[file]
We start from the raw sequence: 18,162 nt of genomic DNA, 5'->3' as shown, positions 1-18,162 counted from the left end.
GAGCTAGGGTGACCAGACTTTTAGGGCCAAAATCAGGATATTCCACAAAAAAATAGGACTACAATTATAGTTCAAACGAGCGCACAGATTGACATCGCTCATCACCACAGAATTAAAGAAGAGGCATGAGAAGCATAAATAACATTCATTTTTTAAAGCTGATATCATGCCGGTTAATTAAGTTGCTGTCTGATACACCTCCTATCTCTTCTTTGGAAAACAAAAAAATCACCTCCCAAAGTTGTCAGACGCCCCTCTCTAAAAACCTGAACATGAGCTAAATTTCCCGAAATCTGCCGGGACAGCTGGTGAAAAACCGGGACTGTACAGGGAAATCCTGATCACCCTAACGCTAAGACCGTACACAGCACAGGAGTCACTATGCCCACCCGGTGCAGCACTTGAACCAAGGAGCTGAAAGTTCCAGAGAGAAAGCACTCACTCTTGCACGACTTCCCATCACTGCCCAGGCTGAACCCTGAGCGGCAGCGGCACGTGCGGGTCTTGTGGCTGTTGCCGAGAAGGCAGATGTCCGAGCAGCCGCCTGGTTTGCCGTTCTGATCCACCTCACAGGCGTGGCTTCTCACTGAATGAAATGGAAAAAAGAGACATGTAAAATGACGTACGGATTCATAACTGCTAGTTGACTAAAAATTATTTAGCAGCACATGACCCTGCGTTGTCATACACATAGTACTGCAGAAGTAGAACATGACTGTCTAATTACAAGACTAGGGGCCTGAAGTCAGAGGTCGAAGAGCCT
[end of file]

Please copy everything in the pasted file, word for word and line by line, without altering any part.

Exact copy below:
We start from the raw sequence: 18,162 nt of genomic DNA, 5'->3' as shown, positions 1-18,162 counted from the left end.
GAGCTAGGGTGACCAGACTTTTAGGGCCAAAATCAGGATATTCCACAAAAAAATAGGACTACAATTATAGTTCAAACGAGCGCACAGATTGACATCGCTCATCACCACAGAATTAAAGAAGAGGCATGAGAAGCATAAATAACATTCATTTTTTAAAGCTGATATCATGCCGGTTAATTAAGTTGCTGTCTGATACACCTCCTATCTCTTCTTTGGAAAACAAAAAAATCACCTCCCAAAGTTGTCAGACGCCCCTCTCTAAAAACCTGAACATGAGCTAAATTTCCCGAAATCTGCCGGGACAGCTGGTGAAAAACCGGGACTGTACAGGGAAATCCTGATCACCCTAACGCTAAGACCGTACACAGCACAGGAGTCACTATGCCCACCCGGTGCAGCACTTGAACCAAGGAGCTGAAAGTTCCAGAGAGAAAGCACTCACTCTTGCACGACTTCCCATCACTGCCCAGGCTGAACCCTGAGCGGCAGCGGCACGTGCGGGTCTTGTGGCTGTTGCCGAGAAGGCAGATGTCCGAGCAGCCGCCTGGTTTGCCGTTCTGATCCACCTCACAGGCGTGGCTTCTCACTGAATGAAATGGAAAAAAGAGACATGTAAAATGACGTACGGATTCATAACTGCTAGTTGACTAAAAATTATTTAGCAGCACATGACCCTGCGTTGTCATACACATAGTACTGCAGAAGTAGAACATGACTGTCTAATTACAAGACTAGGGGCCTGAAGTCAGAGGTCGAAGAGCCT